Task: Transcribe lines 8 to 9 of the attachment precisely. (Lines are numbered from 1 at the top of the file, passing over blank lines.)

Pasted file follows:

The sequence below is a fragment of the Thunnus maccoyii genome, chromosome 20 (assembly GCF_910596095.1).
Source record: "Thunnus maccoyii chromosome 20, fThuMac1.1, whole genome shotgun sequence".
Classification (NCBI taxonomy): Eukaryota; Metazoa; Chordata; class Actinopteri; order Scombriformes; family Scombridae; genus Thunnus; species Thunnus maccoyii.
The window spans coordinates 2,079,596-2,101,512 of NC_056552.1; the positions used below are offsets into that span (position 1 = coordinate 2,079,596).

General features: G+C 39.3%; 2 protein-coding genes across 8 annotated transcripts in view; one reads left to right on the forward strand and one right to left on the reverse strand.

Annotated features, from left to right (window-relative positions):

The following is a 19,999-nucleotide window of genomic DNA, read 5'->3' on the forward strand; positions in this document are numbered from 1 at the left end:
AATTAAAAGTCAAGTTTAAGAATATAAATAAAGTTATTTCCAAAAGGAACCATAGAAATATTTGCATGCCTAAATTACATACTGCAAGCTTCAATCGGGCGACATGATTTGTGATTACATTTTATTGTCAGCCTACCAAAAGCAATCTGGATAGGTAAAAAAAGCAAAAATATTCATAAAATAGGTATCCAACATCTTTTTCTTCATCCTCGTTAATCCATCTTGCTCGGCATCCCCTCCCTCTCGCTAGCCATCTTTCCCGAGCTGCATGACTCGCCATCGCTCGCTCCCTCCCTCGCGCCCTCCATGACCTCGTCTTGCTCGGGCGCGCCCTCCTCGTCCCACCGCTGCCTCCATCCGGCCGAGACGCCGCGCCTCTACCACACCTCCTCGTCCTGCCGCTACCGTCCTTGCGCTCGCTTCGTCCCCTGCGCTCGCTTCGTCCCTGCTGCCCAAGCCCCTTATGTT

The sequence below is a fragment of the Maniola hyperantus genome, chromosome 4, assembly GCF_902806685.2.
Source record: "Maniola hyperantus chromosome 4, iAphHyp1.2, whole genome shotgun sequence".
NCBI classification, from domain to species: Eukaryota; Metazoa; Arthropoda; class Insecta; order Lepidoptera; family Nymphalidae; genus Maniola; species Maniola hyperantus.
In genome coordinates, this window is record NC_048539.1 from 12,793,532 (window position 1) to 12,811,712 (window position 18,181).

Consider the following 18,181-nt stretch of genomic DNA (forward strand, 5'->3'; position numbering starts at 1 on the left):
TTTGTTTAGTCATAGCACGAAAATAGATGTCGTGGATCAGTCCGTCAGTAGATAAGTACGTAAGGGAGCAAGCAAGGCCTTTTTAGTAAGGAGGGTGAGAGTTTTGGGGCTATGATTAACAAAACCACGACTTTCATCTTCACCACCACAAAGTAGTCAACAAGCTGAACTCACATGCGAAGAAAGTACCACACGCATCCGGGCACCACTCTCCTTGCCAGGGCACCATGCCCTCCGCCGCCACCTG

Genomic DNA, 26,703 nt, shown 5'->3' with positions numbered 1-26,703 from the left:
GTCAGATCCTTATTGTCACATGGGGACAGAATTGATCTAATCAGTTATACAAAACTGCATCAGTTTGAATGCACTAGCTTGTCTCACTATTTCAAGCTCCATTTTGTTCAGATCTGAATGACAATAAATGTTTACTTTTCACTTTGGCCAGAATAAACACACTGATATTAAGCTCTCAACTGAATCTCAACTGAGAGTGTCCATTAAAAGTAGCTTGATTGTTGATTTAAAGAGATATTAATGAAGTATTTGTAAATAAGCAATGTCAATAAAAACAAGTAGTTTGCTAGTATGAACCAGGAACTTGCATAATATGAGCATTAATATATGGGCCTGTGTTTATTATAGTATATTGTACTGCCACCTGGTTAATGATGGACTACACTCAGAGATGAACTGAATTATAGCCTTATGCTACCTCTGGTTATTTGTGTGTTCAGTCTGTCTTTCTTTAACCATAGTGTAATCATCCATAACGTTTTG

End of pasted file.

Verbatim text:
AATTAAAAGTCAAGTTTAAGAATATAAATAAAGTTATTTCCAAAAGGAACCATAGAAATATTTGCATGCCTAAATTACATACTGCAAGCTTCAATCGGGCGACATGATTTGTGATTACATTTTATTGTCAGCCTACCAAAAGCAATCTGGATAGGTAAAAAAAGCAAAAATATTCATAAAATAGGTATCCAACATCTTTTTCTTCATCCTCGTTAATCCATCTTGCTCGGCATCCCCTCCCTCTCGCTAGCCATCTTTCCCGAGCTGCATGACTCGCCATCGCTCGCTCCCTCCCTCGCGCCCTCCATGACCTCGTCTTGCTCGGGCGCGCCCTCCTCGTCCCACCGCTGCCTCCATCCGGCCGAGACGCCGCGCCTCTACCACACCTCCTCGTCCTGCCGCTACCGTCCTTGCGCTCGCTTCGTCCCCTGCGCTCGCTTCGTCCCTGCTGCCCAAGCCCCTTATGTT

The sequence below is a fragment of the Maniola hyperantus genome, chromosome 4, assembly GCF_902806685.2.